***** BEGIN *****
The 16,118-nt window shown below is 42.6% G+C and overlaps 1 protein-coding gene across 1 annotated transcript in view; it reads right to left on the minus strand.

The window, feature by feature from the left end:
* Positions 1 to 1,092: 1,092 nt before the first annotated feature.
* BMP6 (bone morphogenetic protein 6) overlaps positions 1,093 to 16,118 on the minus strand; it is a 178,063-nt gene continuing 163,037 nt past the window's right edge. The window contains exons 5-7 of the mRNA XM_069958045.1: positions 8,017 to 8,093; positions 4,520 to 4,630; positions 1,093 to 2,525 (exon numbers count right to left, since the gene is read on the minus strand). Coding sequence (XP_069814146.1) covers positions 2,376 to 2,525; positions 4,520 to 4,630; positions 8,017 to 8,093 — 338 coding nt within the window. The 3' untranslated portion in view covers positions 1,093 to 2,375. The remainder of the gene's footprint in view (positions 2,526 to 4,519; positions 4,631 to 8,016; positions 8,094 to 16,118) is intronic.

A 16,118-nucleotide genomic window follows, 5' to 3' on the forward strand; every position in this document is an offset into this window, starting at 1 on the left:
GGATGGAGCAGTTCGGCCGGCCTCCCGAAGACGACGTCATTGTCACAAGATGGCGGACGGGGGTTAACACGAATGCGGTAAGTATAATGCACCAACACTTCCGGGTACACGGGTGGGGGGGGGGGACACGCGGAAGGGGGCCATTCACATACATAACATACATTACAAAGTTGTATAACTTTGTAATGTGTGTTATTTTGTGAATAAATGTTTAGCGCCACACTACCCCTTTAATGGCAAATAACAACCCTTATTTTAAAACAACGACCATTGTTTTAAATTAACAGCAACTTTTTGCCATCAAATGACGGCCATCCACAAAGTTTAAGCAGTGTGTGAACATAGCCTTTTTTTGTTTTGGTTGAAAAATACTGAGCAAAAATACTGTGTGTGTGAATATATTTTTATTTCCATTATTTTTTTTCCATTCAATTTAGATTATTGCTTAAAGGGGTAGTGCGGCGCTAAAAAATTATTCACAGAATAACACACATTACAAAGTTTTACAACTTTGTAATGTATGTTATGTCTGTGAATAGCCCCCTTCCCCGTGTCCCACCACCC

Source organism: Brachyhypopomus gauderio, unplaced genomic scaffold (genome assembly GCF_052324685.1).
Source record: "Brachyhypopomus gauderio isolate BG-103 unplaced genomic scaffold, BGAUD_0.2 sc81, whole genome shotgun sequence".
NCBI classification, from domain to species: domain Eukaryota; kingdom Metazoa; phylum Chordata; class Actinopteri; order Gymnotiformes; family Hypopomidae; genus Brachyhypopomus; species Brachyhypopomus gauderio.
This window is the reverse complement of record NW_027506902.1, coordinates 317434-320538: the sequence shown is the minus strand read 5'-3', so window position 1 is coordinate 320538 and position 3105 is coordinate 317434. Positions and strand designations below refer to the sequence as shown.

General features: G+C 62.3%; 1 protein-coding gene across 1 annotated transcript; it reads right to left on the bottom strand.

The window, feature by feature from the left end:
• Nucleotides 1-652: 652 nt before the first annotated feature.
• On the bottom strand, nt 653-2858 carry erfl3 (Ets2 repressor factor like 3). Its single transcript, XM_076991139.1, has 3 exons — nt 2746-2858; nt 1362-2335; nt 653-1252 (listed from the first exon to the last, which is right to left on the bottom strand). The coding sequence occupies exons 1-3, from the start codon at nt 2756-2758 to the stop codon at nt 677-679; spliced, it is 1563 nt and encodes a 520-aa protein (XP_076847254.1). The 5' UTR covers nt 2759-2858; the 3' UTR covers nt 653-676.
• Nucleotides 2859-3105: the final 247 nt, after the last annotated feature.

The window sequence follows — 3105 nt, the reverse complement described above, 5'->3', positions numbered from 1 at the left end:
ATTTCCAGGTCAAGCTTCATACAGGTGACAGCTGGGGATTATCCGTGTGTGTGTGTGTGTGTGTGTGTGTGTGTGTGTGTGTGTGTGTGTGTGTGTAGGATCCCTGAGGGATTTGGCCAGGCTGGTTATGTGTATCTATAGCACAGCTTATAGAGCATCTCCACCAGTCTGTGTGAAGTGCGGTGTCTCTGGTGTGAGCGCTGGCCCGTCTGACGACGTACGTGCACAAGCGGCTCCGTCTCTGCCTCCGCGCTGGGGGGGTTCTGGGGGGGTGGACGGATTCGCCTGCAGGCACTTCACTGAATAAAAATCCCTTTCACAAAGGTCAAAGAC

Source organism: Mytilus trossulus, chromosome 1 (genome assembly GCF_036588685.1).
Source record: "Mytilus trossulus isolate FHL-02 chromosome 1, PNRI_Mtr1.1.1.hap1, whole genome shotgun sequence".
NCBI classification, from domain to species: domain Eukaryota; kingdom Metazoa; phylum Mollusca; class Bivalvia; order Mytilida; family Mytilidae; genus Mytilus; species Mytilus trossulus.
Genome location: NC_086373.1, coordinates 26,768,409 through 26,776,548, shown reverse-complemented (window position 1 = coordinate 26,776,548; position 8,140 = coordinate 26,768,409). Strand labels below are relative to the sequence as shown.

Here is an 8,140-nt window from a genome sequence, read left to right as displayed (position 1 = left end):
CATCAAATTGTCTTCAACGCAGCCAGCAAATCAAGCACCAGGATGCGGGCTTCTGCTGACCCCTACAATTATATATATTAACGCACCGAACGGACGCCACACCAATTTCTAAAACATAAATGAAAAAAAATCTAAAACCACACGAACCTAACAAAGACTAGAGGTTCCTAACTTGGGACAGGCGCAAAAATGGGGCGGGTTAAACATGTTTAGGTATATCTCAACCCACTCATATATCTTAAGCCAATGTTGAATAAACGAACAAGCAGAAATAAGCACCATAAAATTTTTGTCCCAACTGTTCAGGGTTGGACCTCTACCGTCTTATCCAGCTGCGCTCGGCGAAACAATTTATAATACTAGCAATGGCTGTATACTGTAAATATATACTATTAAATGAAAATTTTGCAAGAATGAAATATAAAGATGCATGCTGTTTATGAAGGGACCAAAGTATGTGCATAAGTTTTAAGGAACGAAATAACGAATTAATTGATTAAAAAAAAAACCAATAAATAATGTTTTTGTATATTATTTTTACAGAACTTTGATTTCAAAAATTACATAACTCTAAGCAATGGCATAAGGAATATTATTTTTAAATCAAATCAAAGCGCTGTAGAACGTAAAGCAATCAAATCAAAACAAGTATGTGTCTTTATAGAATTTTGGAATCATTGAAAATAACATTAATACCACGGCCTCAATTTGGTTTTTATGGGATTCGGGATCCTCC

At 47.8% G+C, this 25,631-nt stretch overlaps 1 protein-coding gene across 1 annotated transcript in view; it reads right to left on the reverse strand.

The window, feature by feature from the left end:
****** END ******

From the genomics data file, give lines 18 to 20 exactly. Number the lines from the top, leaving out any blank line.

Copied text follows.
Source organism: Mytilus trossulus, chromosome 1 (genome assembly GCF_036588685.1).
Source record: "Mytilus trossulus isolate FHL-02 chromosome 1, PNRI_Mtr1.1.1.hap1, whole genome shotgun sequence".
NCBI classification, from domain to species: domain Eukaryota; kingdom Metazoa; phylum Mollusca; class Bivalvia; order Mytilida; family Mytilidae; genus Mytilus; species Mytilus trossulus.